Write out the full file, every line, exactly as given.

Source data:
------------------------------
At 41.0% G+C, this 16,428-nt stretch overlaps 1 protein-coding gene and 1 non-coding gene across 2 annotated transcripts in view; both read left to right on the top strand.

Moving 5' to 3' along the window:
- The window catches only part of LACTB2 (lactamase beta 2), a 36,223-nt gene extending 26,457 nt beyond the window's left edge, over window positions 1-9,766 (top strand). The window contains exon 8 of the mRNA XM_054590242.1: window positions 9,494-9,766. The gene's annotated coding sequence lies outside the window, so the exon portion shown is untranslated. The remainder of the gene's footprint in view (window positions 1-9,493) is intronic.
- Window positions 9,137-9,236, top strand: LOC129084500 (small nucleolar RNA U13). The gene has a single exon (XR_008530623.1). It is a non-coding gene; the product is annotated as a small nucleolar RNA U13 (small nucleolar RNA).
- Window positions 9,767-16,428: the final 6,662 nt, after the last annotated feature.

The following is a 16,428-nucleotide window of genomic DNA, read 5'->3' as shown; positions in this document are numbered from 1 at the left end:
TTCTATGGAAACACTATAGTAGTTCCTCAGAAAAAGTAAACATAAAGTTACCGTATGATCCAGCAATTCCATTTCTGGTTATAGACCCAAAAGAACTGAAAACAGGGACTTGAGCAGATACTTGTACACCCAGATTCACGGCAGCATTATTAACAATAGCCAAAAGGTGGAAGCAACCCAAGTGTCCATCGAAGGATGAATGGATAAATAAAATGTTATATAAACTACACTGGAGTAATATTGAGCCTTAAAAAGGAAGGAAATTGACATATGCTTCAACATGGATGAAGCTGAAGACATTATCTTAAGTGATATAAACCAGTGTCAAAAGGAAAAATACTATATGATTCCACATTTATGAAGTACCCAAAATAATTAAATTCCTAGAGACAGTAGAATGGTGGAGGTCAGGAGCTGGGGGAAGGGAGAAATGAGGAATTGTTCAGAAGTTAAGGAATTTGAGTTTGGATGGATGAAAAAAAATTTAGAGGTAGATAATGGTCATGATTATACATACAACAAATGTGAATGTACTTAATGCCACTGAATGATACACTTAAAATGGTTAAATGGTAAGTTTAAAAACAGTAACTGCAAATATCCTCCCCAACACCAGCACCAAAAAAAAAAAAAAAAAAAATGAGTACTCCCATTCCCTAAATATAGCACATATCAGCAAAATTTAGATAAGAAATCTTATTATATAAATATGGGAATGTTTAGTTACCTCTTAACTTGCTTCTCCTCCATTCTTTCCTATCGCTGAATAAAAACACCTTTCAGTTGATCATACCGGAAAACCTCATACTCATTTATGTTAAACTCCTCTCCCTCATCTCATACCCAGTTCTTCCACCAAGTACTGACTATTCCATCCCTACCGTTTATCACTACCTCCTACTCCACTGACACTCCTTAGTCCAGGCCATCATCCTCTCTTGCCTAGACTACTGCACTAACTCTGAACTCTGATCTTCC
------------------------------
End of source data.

At 41.0% G+C, this 16,428-nt stretch overlaps 1 protein-coding gene and 1 non-coding gene across 2 annotated transcripts in view; both read left to right on the top strand.

Moving 5' to 3' along the window:
- The window catches only part of LACTB2 (lactamase beta 2), a 36,223-nt gene extending 26,457 nt beyond the window's left edge, over window positions 1-9,766 (top strand). The window contains exon 8 of the mRNA XM_054590242.1: window positions 9,494-9,766. The gene's annotated coding sequence lies outside the window, so the exon portion shown is untranslated. The remainder of the gene's footprint in view (window positions 1-9,493) is intronic.
- Window positions 9,137-9,236, top strand: LOC129084500 (small nucleolar RNA U13). The gene has a single exon (XR_008530623.1). It is a non-coding gene; the product is annotated as a small nucleolar RNA U13 (small nucleolar RNA).
- Window positions 9,767-16,428: the final 6,662 nt, after the last annotated feature.

The following is a 16,428-nucleotide window of genomic DNA, read 5'->3' as shown; positions in this document are numbered from 1 at the left end:
TTCTATGGAAACACTATAGTAGTTCCTCAGAAAAAGTAAACATAAAGTTACCGTATGATCCAGCAATTCCATTTCTGGTTATAGACCCAAAAGAACTGAAAACAGGGACTTGAGCAGATACTTGTACACCCAGATTCACGGCAGCATTATTAACAATAGCCAAAAGGTGGAAGCAACCCAAGTGTCCATCGAAGGATGAATGGATAAATAAAATGTTATATAAACTACACTGGAGTAATATTGAGCCTTAAAAAGGAAGGAAATTGACATATGCTTCAACATGGATGAAGCTGAAGACATTATCTTAAGTGATATAAACCAGTGTCAAAAGGAAAAATACTATATGATTCCACATTTATGAAGTACCCAAAATAATTAAATTCCTAGAGACAGTAGAATGGTGGAGGTCAGGAGCTGGGGGAAGGGAGAAATGAGGAATTGTTCAGAAGTTAAGGAATTTGAGTTTGGATGGATGAAAAAAAATTTAGAGGTAGATAATGGTCATGATTATACATACAACAAATGTGAATGTACTTAATGCCACTGAATGATACACTTAAAATGGTTAAATGGTAAGTTTAAAAACAGTAACTGCAAATATCCTCCCCAACACCAGCACCAAAAAAAAAAAAAAAAAAAATGAGTACTCCCATTCCCTAAATATAGCACATATCAGCAAAATTTAGATAAGAAATCTTATTATATAAATATGGGAATGTTTAGTTACCTCTTAACTTGCTTCTCCTCCATTCTTTCCTATCGCTGAATAAAAACACCTTTCAGTTGATCATACCGGAAAACCTCATACTCATTTATGTTAAACTCCTCTCCCTCATCTCATACCCAGTTCTTCCACCAAGTACTGACTATTCCATCCCTACCGTTTATCACTACCTCCTACTCCACTGACACTCCTTAGTCCAGGCCATCATCCTCTCTTGCCTAGACTACTGCACTAACTCTGAACTCTGATCTTCC